At minimum, mastering studios designed to be mastering studios have a few basic pieces of equipment that the mastering engineer knows inside and out, such as a set of monitors and amps to power it that have been carefully placed in a space designed for accuracy to the converters needed to get your audio onto and off of the workstation, to the getting the material to the Production Master used for making your final product.
Most studios have so many surfaces that bounce your sound all over the place (especially when there are large consoles in the Control Room), that it makes it nearly impossible to tell exactly what’s going on with the audio material you’re attempting to master. And nowhere is it more critical to have at least this minimum than when you’re putting your faith into a mastering studio and a mastering engineer.
There is so much to know about the entire process, and although I’ve been doing it for many years; I learn something new on every single project I’ve ever been lucky enough to be a part of, and will never stop until some far-off day when my ears fail me. It takes passion and devotion to the task at hand, and not just a bunch of gear that could technically master a record. Burning your product onto “Toast” doesn’t actually create a production master that enforces “CD Frames”; a basic essential that’s required to ensure your final product will sound just as you intended when you left the mastering studio.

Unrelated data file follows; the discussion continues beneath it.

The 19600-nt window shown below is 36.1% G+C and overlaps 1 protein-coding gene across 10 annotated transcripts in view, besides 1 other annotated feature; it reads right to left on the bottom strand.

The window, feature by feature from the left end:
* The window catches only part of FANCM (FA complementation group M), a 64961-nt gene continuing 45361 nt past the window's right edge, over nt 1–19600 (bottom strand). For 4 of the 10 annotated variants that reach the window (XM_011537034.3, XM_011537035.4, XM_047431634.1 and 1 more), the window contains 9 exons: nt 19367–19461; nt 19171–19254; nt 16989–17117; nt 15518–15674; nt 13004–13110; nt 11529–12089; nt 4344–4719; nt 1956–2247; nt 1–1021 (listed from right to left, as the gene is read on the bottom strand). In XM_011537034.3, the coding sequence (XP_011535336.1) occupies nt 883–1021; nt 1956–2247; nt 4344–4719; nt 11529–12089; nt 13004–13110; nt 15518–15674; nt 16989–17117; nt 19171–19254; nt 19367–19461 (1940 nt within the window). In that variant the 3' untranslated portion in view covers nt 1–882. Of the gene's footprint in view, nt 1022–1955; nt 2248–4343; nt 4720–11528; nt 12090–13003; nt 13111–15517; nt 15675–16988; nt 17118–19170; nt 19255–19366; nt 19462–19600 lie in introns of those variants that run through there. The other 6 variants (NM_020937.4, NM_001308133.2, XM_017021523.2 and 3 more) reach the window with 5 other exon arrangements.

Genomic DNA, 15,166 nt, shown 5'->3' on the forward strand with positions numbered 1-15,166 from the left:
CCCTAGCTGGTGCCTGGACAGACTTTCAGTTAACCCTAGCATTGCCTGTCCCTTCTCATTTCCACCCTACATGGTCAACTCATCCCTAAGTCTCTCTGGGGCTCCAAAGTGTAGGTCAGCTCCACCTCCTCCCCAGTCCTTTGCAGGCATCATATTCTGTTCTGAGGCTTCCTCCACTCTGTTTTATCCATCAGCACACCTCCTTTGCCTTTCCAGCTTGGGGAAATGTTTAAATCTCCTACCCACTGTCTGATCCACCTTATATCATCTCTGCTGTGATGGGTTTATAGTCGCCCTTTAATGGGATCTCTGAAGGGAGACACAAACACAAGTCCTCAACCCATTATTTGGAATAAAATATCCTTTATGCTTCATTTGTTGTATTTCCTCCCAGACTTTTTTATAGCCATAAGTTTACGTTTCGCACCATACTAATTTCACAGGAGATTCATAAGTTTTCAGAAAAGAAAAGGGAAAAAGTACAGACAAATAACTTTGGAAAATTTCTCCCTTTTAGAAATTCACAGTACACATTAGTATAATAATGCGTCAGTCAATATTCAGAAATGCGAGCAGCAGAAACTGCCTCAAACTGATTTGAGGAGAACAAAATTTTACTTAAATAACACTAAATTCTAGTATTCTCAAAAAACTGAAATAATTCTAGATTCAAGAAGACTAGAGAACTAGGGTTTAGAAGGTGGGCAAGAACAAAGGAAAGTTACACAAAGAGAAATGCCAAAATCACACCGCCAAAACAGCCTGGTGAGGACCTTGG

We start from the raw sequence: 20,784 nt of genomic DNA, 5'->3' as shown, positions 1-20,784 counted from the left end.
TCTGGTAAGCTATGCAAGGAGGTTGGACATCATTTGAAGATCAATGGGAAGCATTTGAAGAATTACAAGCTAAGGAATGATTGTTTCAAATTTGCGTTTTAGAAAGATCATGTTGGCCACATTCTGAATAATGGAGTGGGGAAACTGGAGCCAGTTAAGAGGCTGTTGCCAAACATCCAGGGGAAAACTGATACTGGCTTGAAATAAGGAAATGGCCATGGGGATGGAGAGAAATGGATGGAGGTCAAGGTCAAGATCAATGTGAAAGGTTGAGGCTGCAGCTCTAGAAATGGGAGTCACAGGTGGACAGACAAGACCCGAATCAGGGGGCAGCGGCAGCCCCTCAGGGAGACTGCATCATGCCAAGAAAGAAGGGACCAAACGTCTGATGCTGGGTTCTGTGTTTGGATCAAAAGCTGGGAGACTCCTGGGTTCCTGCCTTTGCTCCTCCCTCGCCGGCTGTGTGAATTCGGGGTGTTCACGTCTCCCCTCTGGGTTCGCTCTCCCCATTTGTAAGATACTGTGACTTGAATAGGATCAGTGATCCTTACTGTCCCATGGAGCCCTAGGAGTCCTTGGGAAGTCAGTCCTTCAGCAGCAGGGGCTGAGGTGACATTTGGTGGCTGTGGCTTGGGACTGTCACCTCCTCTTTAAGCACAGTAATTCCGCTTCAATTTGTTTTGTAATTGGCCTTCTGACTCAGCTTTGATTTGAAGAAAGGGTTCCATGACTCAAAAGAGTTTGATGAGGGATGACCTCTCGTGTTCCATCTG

So, ask yourself again: Does my audio sound better than it did before I entered the mastering studio? If you have any doubt about this whatsoever, you’re in the wrong mastering studio. The Playground not only has the passion, the equipment, and the expertise, we give you the rare gift of confidence that when you leave our facility, you will have the best sounding mastered audio possible from the material provided, with no hidden costs, and ready for any duplication house in the world.